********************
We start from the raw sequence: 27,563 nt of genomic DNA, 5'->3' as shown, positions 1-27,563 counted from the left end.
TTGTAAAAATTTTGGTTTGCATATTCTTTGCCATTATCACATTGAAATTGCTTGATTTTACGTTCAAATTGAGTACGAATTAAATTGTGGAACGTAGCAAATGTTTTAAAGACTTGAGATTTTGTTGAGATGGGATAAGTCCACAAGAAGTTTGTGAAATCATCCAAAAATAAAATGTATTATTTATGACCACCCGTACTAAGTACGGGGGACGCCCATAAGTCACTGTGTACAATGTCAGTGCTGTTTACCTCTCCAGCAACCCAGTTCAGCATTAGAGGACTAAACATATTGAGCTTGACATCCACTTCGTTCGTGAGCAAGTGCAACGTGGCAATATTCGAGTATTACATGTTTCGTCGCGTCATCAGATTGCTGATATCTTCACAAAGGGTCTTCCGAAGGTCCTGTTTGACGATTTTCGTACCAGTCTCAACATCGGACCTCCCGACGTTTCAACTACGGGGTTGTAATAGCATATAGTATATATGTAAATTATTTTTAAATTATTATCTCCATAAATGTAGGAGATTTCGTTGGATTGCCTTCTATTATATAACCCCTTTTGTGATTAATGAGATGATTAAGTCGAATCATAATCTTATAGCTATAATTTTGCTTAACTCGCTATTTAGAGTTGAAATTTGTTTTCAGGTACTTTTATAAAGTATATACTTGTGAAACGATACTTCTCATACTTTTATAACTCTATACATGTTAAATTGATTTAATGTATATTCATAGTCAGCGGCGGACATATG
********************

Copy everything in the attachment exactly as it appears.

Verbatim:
We start from the raw sequence: 27,563 nt of genomic DNA, 5'->3' as shown, positions 1-27,563 counted from the left end.
TTGTAAAAATTTTGGTTTGCATATTCTTTGCCATTATCACATTGAAATTGCTTGATTTTACGTTCAAATTGAGTACGAATTAAATTGTGGAACGTAGCAAATGTTTTAAAGACTTGAGATTTTGTTGAGATGGGATAAGTCCACAAGAAGTTTGTGAAATCATCCAAAAATAAAATGTATTATTTATGACCACCCGTACTAAGTACGGGGGACGCCCATAAGTCACTGTGTACAATGTCAGTGCTGTTTACCTCTCCAGCAACCCAGTTCAGCATTAGAGGACTAAACATATTGAGCTTGACATCCACTTCGTTCGTGAGCAAGTGCAACGTGGCAATATTCGAGTATTACATGTTTCGTCGCGTCATCAGATTGCTGATATCTTCACAAAGGGTCTTCCGAAGGTCCTGTTTGACGATTTTCGTACCAGTCTCAACATCGGACCTCCCGACGTTTCAACTACGGGGTTGTAATAGCATATAGTATATATGTAAATTATTTTTAAATTATTATCTCCATAAATGTAGGAGATTTCGTTGGATTGCCTTCTATTATATAACCCCTTTTGTGATTAATGAGATGATTAAGTCGAATCATAATCTTATAGCTATAATTTTGCTTAACTCGCTATTTAGAGTTGAAATTTGTTTTCAGGTACTTTTATAAAGTATATACTTGTGAAACGATACTTCTCATACTTTTATAACTCTATACATGTTAAATTGATTTAATGTATATTCATAGTCAGCGGCGGACATATG